Friday, 15 June 2012

That's Silly

Young children have a great sense of the ridiculous and hence have fun with rhymes and expressions that are nonsensical and whacky. Appealing to their seemingly innate sense of the quirky helps to get across useful ideas and strategies that can help them in life.

Having fun is important for you as well as your students and delving into the ridiculous is an end in itself I find! As an educator and counsellor working in the early childhood sector I have been known to dabble in the daft, query the quirky and to ponder peculiar prose!

Spike Milligan was prolifically nonsensical and left us with classics like the Ning Nang Nong, which somehow appealed to our sense of fun. I never tire of the old Maxwell Smart reruns, laughing heartily at the antics of the eccentric Agent 86! And Tommy Cooper (if you’re old enough to remember) was altogether a unique individual who was a master of the absurd.

Cooper: ‘Can you give me something for wind?’
Doctor: ‘Here’s a kite. Go and fly it.’

Appealing to children’s ‘sense of the silly’ is a useful way to help young ones explore the topic of bullying in a fun way.

The poem below is one I have used to show students how humour can offset the debilitating and hurtful effects of bullying. It is a teaching tool to:

·      Introduce the topic i.e. what does it (bullying) look like, sound like and act like?
·      Why do others do this?
·      What can we do about it (explore all options)

Perhaps you can try this with my poem ‘You Are Dumb!’ and see how you go.

You are dumb!

You are dumb
She said to me
So I said
Dumb, diddly
Dumb dumpty dee!

You are stupid
They said to me
So I said
Stupid dupid
Fiddly Fee!

You are a nerd
He said to me
So I said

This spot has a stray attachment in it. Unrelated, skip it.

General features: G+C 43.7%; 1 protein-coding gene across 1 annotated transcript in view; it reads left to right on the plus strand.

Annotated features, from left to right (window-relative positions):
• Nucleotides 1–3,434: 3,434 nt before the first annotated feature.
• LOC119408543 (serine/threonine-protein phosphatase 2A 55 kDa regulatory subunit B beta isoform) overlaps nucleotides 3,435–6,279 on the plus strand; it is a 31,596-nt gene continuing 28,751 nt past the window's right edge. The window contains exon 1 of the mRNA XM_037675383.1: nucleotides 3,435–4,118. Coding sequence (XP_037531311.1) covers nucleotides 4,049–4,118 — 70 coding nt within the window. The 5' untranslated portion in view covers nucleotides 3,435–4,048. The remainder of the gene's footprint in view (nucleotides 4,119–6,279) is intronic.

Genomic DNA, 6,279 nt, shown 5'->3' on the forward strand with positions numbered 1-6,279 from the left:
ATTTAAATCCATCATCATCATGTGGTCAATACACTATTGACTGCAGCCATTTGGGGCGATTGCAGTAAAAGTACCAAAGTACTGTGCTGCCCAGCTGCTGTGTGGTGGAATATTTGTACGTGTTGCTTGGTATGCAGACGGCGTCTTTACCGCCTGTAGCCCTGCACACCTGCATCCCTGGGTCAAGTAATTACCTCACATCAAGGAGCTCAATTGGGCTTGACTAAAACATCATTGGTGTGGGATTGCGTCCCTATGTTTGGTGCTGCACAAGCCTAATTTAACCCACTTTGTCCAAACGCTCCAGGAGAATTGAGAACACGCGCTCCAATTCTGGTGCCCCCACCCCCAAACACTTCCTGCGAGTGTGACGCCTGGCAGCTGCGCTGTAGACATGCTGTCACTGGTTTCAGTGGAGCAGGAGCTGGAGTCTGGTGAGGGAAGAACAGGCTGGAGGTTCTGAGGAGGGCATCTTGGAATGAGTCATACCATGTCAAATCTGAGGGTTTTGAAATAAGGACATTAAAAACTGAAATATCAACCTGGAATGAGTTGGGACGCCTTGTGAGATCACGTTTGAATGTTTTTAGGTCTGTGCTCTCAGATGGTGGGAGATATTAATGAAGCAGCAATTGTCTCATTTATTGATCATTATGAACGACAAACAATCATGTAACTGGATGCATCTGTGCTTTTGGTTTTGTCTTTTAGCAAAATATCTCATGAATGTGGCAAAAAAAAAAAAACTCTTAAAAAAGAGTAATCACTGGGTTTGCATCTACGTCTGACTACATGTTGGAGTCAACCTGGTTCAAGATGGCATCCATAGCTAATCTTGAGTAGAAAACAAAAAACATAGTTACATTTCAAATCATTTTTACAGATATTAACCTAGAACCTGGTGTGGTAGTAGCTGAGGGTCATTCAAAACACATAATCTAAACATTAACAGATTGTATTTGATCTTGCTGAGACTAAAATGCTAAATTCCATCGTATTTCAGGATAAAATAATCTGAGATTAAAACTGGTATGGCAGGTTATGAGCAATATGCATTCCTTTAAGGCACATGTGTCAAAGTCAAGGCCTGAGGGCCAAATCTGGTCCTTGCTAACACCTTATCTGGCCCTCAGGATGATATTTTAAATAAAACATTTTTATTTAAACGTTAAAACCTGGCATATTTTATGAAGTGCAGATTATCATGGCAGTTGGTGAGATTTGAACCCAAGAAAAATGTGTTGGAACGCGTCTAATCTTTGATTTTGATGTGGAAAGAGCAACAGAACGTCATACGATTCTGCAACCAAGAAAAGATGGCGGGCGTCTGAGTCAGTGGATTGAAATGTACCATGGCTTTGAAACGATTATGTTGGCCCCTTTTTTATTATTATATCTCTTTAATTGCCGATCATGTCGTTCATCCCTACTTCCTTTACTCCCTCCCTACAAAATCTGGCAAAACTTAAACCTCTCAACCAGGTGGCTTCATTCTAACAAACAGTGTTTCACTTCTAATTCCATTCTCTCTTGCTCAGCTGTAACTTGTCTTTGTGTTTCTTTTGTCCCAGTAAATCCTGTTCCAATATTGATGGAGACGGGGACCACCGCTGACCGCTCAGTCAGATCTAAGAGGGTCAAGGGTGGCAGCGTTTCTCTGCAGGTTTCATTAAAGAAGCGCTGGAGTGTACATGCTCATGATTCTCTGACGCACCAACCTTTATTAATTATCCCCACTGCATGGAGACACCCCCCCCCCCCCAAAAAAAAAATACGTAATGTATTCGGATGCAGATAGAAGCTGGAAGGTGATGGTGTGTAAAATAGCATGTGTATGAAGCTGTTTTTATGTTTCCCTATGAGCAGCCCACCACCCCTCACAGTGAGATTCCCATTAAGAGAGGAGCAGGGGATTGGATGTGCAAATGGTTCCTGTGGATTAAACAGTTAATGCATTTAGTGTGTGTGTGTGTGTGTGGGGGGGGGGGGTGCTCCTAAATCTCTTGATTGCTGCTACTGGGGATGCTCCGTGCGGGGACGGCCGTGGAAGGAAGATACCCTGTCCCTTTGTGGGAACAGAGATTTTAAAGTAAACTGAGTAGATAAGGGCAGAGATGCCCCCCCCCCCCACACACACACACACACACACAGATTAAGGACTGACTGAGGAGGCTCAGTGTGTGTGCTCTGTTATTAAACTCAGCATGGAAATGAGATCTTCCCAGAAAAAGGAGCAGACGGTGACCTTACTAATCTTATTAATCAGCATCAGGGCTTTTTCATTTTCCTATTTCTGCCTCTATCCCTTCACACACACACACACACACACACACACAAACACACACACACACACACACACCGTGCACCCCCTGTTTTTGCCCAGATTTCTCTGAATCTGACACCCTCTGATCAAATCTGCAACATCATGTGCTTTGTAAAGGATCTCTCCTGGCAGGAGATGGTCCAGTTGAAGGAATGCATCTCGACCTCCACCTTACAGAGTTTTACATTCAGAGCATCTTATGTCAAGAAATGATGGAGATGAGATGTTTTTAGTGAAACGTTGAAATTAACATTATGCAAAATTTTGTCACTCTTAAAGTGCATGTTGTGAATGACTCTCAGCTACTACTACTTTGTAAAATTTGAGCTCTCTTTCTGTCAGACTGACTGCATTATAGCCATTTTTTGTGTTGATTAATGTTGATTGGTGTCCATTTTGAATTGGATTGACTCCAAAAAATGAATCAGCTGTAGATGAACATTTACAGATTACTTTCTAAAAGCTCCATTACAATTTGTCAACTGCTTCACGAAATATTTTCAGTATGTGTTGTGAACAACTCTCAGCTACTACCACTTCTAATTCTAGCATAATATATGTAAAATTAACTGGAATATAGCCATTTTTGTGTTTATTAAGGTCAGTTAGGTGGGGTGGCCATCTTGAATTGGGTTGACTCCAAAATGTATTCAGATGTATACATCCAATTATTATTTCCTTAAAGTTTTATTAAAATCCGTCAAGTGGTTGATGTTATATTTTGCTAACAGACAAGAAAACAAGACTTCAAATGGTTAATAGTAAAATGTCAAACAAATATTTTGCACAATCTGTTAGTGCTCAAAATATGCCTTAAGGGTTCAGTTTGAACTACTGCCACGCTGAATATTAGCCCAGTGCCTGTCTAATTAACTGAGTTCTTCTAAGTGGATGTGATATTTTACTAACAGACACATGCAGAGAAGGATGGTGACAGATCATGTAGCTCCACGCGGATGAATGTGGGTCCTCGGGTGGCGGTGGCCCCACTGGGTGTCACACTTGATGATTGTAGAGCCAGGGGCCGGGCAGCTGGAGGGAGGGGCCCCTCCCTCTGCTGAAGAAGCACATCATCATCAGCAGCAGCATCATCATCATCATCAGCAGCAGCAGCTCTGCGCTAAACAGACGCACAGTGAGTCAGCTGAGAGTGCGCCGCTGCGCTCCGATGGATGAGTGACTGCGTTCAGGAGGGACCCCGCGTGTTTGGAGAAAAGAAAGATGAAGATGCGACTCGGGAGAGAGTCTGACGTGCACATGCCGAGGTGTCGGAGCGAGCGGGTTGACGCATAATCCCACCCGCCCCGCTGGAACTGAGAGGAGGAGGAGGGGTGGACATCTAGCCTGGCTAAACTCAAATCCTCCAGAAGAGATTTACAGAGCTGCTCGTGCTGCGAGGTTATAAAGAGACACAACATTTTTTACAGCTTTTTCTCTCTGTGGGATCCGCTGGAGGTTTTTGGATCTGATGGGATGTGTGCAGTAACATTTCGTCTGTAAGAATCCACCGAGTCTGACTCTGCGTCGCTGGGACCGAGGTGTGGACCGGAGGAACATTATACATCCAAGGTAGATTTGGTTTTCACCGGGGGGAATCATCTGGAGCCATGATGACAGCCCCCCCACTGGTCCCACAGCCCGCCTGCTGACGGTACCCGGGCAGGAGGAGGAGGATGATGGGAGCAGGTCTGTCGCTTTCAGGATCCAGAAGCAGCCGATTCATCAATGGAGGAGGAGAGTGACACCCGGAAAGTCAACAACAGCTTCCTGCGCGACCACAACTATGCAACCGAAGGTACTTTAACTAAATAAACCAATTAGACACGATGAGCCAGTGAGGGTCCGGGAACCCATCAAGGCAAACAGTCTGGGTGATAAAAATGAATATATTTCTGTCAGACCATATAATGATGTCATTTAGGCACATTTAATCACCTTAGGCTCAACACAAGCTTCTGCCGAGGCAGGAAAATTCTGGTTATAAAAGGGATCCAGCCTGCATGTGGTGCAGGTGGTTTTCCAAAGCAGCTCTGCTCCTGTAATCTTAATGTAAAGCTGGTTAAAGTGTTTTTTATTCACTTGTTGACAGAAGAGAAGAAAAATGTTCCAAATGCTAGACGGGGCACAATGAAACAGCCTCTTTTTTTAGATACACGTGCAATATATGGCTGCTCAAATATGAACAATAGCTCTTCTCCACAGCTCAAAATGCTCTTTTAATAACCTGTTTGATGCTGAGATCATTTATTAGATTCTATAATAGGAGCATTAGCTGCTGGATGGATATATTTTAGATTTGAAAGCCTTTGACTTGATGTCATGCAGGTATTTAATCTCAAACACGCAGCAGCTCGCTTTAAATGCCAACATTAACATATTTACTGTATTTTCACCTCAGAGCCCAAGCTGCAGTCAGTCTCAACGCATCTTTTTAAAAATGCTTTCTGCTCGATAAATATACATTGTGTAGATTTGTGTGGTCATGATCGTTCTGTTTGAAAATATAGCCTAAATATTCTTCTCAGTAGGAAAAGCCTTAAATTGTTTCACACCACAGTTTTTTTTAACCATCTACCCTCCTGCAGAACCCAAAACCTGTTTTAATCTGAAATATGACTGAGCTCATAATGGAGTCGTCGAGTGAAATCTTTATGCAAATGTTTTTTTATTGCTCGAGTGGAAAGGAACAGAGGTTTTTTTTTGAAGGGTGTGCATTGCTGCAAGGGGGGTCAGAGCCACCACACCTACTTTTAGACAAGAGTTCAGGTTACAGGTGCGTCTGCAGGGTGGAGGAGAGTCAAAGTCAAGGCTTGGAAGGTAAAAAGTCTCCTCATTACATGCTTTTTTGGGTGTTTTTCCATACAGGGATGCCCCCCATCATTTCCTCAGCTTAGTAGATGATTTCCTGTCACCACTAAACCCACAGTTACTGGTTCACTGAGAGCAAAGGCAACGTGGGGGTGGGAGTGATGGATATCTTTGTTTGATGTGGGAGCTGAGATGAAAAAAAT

Nerd niddly nerd
niddly nerd nernee!

You smell
They said to me
So I said
Smell jelly smelly
Smell stinky pee!

My friend Max
She said to me
You are my pal
Cuddly dee dee
Cuddly cuddly dee!

For whatever reason people can behave unkindly and this is to be expected for life is unfair. Whilst we would like everyone in the world to be respectful and kind we can learn to accept that this cannot be so and we can practice Unconditionally Accepting Ourselves (and others).

The poems message is that not everyone is mean, you are ok anyway and how people view you does not in the end define you!

Tuesday, 12 June 2012

Six Year Old Max Feels Anxious

Little Max is a 6-year-old boy whose teacher has referred him to the school counsellor. His teacher is concerned that he seems agitated a lot of the time especially when other kids are not 'being good.’  When the teacher appears to be angry his concern is heightened. Max’s anxiety is stopping him from engaging in his learning and it is effecting his overall school experience in a negative way.

Is that the way ‘he is’, his nature and he can’t do much about his natural tendency to experience anxiety a lot of the time? What is driving this extreme emotional discomfort and what can be done about it?

He may have inherited a genetic predisposition towards anxiety and it may be a characteristic of other family members to a lesser or greater extent.  He will also have ‘learned’ how to feel anxious, he may have been taught how to feel this way.

As a counsellor I want to know what core philosophical beliefs has Max constructed that drive his anxiety, what does he believe? Where do we start?

The teacher is on the ball and has raised her concerns about Max and the next step is for me to have a chat with he young person. It turns out that Max is a high achiever and wants to do well. He wants his teacher to think well of him and he feels upset when ‘bad’ kids ‘make’ her angry.

What have I learned that could possibly cause Max’s anxious demeanour?

·      He really must get 10 out of 10 and feels bad when he doesn’t
·      Kids can ‘be bad’ or ‘good’
·      He can be ‘bad’ or ‘good’
·      He can ‘make’ the teacher angry
·      Kids can ‘make’ the teacher angry

According to Rational Emotive Education Theory Max is making himself unhealthily anxious. He does this because he has constructed unhealthy core beliefs such as:

·      Other people and events ‘make me’ mad/anxious/angry.
·      I must get 10 out of 10 or I’m hopeless
·      I ‘am’ bad when I ‘do’ bad and good when I ‘do’ good
·      Others ‘are’ bad when they ‘do’ bad and ‘good’ when they ‘do’ good

Max could do with some help to challenge and change these unhealthy, irrational core beliefs.

Max is a character in the popular early childhood Rational Emotive Behaviour Education resource ‘Have a Go Spaghettio!’ You will find many useful strategies in this program to help Max feel and act in helpful ways in the longer term.